National Emergency Exercise Prepares Utilities and Other Responders for the Unlikely

March 28, 1979, was a day that forever changed the nuclear power industry – the day of the Three Mile Island (TMI) accident in Pennsylvania. A combination of equipment malfunctions, design-related problems and human performance errors led to the event.

Many detailed evaluations and scientific studies of this event have occurred, and have concluded the approximately 2 million people around the plant during the event received an average of about one millirem* of radiation from the event – basically, the equivalent of adding an order of french fries to a daily diet. What did result, however, were sweeping changes to further protect public health and safety, such as upgrades and strengthening of nuclear plant design and equipment requirements, improvements in operator training and enhancements to emergency preparedness (EP) requirements.

Fast forward to 2015, when Duke Energy and other partners will participate in a large, multiday, graded emergency preparedness exercise involving Duke Energy’s Robinson Nuclear Plant.

While all nuclear plants are required by the Nuclear Regulatory Commission (NRC) to perform a graded emergency preparedness exercise every two years, what makes this exercise unique is its enormous scope. The drill scenario will simulate response to a radiological release that goes beyond the plant boundary – into areas up to 50 miles from the plant, which includes portions of North Carolina and South Carolina. Department of Energy (DOE), Department of Homeland Security (DHS), Federal Emergency Management Agency (FEMA), Nuclear Regulatory Commission (NRC) and South Carolina state and county officials will participate in response to this simulated event.

The exercise will last five days, the first three occurring July 21 – 23, and dates in September that will simulate what continued response would be months after such a radiological release. On July 21 and 22, Robinson Nuclear Plant will simulate its response to highly unlikely plant conditions. In addition, off-site activities will include field monitoring teams dispatched to take hypothetical samples, emergency responders going to local emergency preparedness agencies and joint press conferences with county, state and federal officials.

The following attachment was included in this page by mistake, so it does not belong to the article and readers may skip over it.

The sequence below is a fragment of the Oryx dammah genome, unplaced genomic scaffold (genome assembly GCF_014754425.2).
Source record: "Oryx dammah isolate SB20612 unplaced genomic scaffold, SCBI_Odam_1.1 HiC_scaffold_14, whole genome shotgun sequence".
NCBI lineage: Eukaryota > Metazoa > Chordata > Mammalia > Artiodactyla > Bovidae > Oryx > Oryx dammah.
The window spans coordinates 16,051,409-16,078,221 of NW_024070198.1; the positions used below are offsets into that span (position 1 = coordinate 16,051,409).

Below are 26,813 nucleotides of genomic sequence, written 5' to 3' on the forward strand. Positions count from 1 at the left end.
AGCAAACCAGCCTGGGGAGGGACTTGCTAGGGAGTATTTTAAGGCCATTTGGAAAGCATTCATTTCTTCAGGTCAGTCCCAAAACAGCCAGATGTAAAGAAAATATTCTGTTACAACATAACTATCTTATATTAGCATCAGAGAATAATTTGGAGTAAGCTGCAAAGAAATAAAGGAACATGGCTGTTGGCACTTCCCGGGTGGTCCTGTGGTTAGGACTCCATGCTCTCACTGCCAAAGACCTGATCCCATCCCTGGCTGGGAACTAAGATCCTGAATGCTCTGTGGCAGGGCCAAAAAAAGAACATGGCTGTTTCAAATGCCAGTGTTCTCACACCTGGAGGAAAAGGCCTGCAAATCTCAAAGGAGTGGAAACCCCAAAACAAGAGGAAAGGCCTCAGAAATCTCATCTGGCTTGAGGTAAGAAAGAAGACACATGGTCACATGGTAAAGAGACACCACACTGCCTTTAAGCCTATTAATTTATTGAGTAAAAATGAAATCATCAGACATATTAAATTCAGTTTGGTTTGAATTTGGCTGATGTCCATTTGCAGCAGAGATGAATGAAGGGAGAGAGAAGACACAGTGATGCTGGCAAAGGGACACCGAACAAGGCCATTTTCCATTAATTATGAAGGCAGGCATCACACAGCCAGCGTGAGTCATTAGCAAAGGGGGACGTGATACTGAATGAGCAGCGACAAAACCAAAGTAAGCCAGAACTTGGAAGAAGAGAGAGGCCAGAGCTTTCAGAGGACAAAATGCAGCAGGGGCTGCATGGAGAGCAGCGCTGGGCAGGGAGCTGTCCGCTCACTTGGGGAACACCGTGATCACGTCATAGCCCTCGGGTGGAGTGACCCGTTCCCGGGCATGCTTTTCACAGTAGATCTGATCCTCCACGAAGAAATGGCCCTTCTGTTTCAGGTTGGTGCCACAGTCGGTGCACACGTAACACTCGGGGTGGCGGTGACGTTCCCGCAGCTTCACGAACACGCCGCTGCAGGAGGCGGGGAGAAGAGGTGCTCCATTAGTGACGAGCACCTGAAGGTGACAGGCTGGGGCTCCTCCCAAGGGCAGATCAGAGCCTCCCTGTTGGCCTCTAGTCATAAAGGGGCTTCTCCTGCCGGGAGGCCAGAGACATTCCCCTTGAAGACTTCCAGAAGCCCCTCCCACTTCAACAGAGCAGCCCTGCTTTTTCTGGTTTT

There are many benefits for agencies participating in a national exercise. Participation in the exercise not only helps improve our processes and procedures; it is good for the nuclear industry and emergency planning partners to demonstrate collaboration in ensuring public protection.

Events like Fukushima have taught us that we can never be too prepared, and our preparation must be ongoing and collaborative.

*Millirem – the unit of measure for radiation dose (like yards and miles are units of measure for distance).

The Navy – A Valuable Tool for the Nuclear Industry

The United State Nuclear Navy program provides a valuable pipeline for talent to commercial nuclear operations across the country. A significant number of commercial nuclear workers begin their careers in the nuclear navy.

Admiral Hyman G. Rickover, often referred to as the “father of nuclear energy,” is widely credited with beginning the nuclear program. Through his efforts the Navy launched its first nuclear submarine, the USS Nautilus, in 1954. Since that time, the Navy has been a fertile proving ground for commercial nuclear operations.

There are several reasons why people with Nuclear Navy experience are appealing to commercial nuclear plants. Chief amongst those is the Navy’s stellar nuclear record that produces workers with high standards. According to Forbes, “The Nuclear Navy has logged over 5,400 reactor years of accident-free operations and travelled over 130 million miles on nuclear energy, enough to circle the earth 3,200 times.” The same article cites that no civilian or military member has ever received a radiological dose that exceeded the Federal radiation limits. This type of excellence is attractive to nuclear utilities  that understand the demands of working in an environment that requires safe, precise operation.